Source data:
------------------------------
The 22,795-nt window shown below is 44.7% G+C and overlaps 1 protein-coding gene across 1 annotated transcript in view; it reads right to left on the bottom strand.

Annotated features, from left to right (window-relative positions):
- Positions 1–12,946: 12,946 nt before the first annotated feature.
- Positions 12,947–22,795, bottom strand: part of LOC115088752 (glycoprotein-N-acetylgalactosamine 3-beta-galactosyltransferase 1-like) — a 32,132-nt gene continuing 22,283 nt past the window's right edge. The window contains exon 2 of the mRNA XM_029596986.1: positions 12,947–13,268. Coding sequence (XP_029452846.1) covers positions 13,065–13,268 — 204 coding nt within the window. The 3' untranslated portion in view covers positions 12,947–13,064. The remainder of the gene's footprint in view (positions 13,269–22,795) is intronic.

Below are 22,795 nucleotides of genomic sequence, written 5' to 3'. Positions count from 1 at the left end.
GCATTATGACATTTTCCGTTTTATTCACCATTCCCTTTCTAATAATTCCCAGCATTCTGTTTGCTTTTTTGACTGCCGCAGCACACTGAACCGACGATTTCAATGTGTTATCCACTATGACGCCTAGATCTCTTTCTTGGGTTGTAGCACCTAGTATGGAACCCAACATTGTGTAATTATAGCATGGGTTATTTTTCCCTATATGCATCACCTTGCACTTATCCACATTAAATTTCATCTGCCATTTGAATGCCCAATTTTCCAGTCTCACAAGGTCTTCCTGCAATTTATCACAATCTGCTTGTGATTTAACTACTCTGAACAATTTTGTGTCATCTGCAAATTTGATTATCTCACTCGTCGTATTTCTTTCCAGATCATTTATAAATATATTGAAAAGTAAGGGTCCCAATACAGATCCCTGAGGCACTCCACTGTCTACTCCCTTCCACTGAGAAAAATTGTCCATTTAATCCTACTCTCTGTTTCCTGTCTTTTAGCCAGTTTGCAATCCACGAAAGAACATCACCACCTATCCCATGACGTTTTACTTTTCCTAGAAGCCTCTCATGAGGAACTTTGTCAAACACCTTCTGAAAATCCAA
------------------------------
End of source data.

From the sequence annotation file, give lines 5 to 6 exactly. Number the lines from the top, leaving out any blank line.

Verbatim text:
Below are 22,795 nucleotides of genomic sequence, written 5' to 3'. Positions count from 1 at the left end.
GCATTATGACATTTTCCGTTTTATTCACCATTCCCTTTCTAATAATTCCCAGCATTCTGTTTGCTTTTTTGACTGCCGCAGCACACTGAACCGACGATTTCAATGTGTTATCCACTATGACGCCTAGATCTCTTTCTTGGGTTGTAGCACCTAGTATGGAACCCAACATTGTGTAATTATAGCATGGGTTATTTTTCCCTATATGCATCACCTTGCACTTATCCACATTAAATTTCATCTGCCATTTGAATGCCCAATTTTCCAGTCTCACAAGGTCTTCCTGCAATTTATCACAATCTGCTTGTGATTTAACTACTCTGAACAATTTTGTGTCATCTGCAAATTTGATTATCTCACTCGTCGTATTTCTTTCCAGATCATTTATAAATATATTGAAAAGTAAGGGTCCCAATACAGATCCCTGAGGCACTCCACTGTCTACTCCCTTCCACTGAGAAAAATTGTCCATTTAATCCTACTCTCTGTTTCCTGTCTTTTAGCCAGTTTGCAATCCACGAAAGAACATCACCACCTATCCCATGACGTTTTACTTTTCCTAGAAGCCTCTCATGAGGAACTTTGTCAAACACCTTCTGAAAATCCAA